When the managers of Stockholm's underground railway complex outside plans for a extension to the city's system, they decided to call on the services of Sweden's top artists to help with the decoration of the new line.
MV Train entering station PAN TO bird painting on wall
MV ZOOM IN TO CU Girl looking at wall paintings (2 shots)
CU Bird on wall
CU Detail of painting PULL BACK TO MV
MV ZOOM IN TO CU Train pulling in to station
MV People boarding train
CU Doors closing
MV INT Passengers
MV THROUGH WINDOW Passengers in train
CU Cavern-style roof PAN DOWN TO Wall drawing of leaf decoration
CU Fishdrawings on wall PAN DOWN TO fish outlines on ground
CU Fox-like drawing on wall in Tensta station PAN TO tain entering station and people boarding
MV Wall decorations PAN TO model of White House in showcase on Solna Central station with workers' huts in f/g (2 shots)
CU Businessman's bowler, shirt front and walking stick PAN DOWN Kilroy graffiti
MV Train entering station
CU Hanging model at Hallonber gen station
CU Sketch drawing on wall
CU Decor on roof TILT DOWN TO station platform
Initials BB/1900 EW/DE/BB/1925
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Background: When the managers of Stockholm's underground railway complex outside plans for a extension to the city's system, they decided to call on the services of Sweden's top artists to help with the decoration of the new line.
The result is a riot of colour deep below the city's streets, which has earned new section the title of "the world's longest art gallery".
The line covers 8.5 miles (13.7 kilometres) from the capital's central stations to the north-west suburb of Hjulsta, and takes in eleven stations. The overall cost of underground boring and rail installations has topped 83 million pounds sterling (174.3 million U.S. dollars). Just over one per cent of this total was given was given over to decoration.
Stockholm's underground railway system was already one of the most beautiful in the world, its stations ornamented with ceramics, sculptures high relief and -- in the downtown Oestermalmstorg stop -- sandblasted graffiti.
But much of the expense entailed in easing the monotony of underground travel was taken up with smoothing the rock-hewn walls to geometric curves. For the new T-Centralen to Hjulsta sections, the artist have concentrated on developing the grotto-like character of the stations.
Each of the new cavern-stations was made the responsibility of one artist or group. There has been no attempt made to introduce any element of uniformity into the decorations....so each station along the route provides a complete contrast for the travelling public.
At Tensta, huge murals bring a child's fantasy world to life, with rough sketched-like drawings using primary colours by Helga Henschen. The multi-lingual inscriptions along the platform walls point to this suburb's large immigrant community.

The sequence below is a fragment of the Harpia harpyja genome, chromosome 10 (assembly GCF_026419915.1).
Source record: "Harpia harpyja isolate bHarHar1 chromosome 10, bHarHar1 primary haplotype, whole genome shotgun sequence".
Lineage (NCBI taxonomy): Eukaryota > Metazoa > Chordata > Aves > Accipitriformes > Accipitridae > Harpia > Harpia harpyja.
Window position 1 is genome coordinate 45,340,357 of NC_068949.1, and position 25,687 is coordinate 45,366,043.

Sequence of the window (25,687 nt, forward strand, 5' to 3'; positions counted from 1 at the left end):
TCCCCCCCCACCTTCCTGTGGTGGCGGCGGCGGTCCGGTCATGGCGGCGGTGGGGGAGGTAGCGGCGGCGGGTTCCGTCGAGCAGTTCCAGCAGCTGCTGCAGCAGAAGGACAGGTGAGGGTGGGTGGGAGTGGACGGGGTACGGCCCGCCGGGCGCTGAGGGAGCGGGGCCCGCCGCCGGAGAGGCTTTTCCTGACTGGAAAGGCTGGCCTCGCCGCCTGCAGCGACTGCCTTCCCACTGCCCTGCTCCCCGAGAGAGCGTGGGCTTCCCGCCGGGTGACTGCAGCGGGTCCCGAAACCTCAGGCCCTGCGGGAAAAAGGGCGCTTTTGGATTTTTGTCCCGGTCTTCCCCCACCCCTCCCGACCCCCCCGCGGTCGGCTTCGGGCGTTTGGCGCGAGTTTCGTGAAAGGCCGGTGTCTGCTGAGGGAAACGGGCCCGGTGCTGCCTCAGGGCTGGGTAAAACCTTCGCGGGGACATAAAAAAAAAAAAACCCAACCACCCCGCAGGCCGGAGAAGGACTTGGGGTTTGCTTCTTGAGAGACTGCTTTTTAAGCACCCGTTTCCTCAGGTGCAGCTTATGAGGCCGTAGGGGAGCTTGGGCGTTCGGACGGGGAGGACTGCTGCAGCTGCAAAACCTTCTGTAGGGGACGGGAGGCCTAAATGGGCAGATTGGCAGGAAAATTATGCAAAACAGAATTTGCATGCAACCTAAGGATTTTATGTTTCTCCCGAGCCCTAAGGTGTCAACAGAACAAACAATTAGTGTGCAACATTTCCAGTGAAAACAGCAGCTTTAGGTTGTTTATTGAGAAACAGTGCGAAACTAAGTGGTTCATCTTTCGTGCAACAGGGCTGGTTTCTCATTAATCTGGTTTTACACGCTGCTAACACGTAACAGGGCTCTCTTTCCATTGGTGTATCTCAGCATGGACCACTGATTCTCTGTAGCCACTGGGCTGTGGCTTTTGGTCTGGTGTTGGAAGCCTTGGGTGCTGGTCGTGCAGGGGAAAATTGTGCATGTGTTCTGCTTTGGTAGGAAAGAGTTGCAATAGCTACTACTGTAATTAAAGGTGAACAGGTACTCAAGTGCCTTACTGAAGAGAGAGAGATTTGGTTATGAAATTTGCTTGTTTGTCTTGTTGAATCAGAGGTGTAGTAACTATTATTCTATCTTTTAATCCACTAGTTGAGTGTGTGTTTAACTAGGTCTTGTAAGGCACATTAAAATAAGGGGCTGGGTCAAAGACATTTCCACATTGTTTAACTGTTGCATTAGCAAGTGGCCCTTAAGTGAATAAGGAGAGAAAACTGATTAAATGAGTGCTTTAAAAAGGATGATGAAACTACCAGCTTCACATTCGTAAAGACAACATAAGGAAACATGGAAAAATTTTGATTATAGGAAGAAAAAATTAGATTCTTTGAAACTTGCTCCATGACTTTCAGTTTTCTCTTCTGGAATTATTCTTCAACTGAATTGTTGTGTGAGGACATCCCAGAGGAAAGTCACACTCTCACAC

Fantasy is also the theme at Hallenbergen, where the predominant colour is white, broken along the station expense by children's drawing and huge mobile-type figures and models. The station is the combined work of artists Elis Eriksson and Gosta Wallmark.
In contrast, entering Solna Cental brings passengers face to face with Karl Olov Bjork and Anders Aberg's concern with the idyllic country pursuits of northern Sweden, now threatened by the dangers of pollution.
Planners say they would have had to paint the stations anyway. Instead, for little extra cost, the city now has a maze of beauty and design to delight even the weariest commuters.
SYNOPSIS: For passengers on Stockholm's new underground railway extension, the ride home is something more than a weary train-trip at the end of the day. It's an adventure ... for all eleven stations along the eight-and-a-half mile route are a riot of colour and drawings. The task of decorating the stations was given over to Sweden's top artists ... each following their own personal style.
Stockholm's always been noted for its beautiful underground. Railway planners have sought to reduce the monotony of long journeys by bringing modern art and sculpture to the commuters. But, in the past, they've found much of the money allocated for decoration has been swallowed up something the rock walls to geometric curves. The new stations have changed that. The artists have concentrated on preserving the station's grotto-like character ... and adding a riot of colour and design.
This is Tensta station ... the work of Helga Henschen. the huge murals bring a child's fantasy world to life... a joy for passengers old and young alike.
At Solna Central -- midway between the northern terminus of Hjulsta and the city's main railway station -- a model of the White House ... a joint design by Karl Olov Bjork and Anders Aberg. They also parody some of the underground's main users...businessmen
Altogether the decorations have cost something over one per cent of the new line's total 83-million pound cost.
Fantasy's the theme again at Hallonbergen...huge models like this, the combined work of Elis Eriksson and Gosta Wallmark. Planners say they'd have to paint the stations anyway ..0. for almost no extra cost, they've got what's been called "the world's longest art gallery".